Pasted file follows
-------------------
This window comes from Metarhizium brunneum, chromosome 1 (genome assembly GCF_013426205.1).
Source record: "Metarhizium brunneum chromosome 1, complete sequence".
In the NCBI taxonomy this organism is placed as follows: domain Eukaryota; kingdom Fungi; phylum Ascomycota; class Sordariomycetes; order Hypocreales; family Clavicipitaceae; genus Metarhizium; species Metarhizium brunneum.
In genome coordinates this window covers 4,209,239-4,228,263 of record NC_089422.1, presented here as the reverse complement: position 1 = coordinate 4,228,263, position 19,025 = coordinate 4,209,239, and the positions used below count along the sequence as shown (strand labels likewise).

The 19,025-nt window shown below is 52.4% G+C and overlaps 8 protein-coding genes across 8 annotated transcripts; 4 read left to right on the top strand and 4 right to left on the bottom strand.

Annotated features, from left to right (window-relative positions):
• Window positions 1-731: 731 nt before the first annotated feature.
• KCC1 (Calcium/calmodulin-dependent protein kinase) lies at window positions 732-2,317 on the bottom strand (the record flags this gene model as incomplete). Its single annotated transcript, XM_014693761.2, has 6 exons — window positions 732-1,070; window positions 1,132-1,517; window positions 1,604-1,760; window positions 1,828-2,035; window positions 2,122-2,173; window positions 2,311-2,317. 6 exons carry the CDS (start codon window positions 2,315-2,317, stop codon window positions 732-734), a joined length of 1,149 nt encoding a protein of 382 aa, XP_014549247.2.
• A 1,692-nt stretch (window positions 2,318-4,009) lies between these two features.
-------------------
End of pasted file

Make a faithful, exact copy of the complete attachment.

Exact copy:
This window comes from Metarhizium brunneum, chromosome 1 (genome assembly GCF_013426205.1).
Source record: "Metarhizium brunneum chromosome 1, complete sequence".
In the NCBI taxonomy this organism is placed as follows: domain Eukaryota; kingdom Fungi; phylum Ascomycota; class Sordariomycetes; order Hypocreales; family Clavicipitaceae; genus Metarhizium; species Metarhizium brunneum.
In genome coordinates this window covers 4,209,239-4,228,263 of record NC_089422.1, presented here as the reverse complement: position 1 = coordinate 4,228,263, position 19,025 = coordinate 4,209,239, and the positions used below count along the sequence as shown (strand labels likewise).

The 19,025-nt window shown below is 52.4% G+C and overlaps 8 protein-coding genes across 8 annotated transcripts; 4 read left to right on the top strand and 4 right to left on the bottom strand.

Annotated features, from left to right (window-relative positions):
• Window positions 1-731: 731 nt before the first annotated feature.
• KCC1 (Calcium/calmodulin-dependent protein kinase) lies at window positions 732-2,317 on the bottom strand (the record flags this gene model as incomplete). Its single annotated transcript, XM_014693761.2, has 6 exons — window positions 732-1,070; window positions 1,132-1,517; window positions 1,604-1,760; window positions 1,828-2,035; window positions 2,122-2,173; window positions 2,311-2,317. 6 exons carry the CDS (start codon window positions 2,315-2,317, stop codon window positions 732-734), a joined length of 1,149 nt encoding a protein of 382 aa, XP_014549247.2.
• A 1,692-nt stretch (window positions 2,318-4,009) lies between these two features.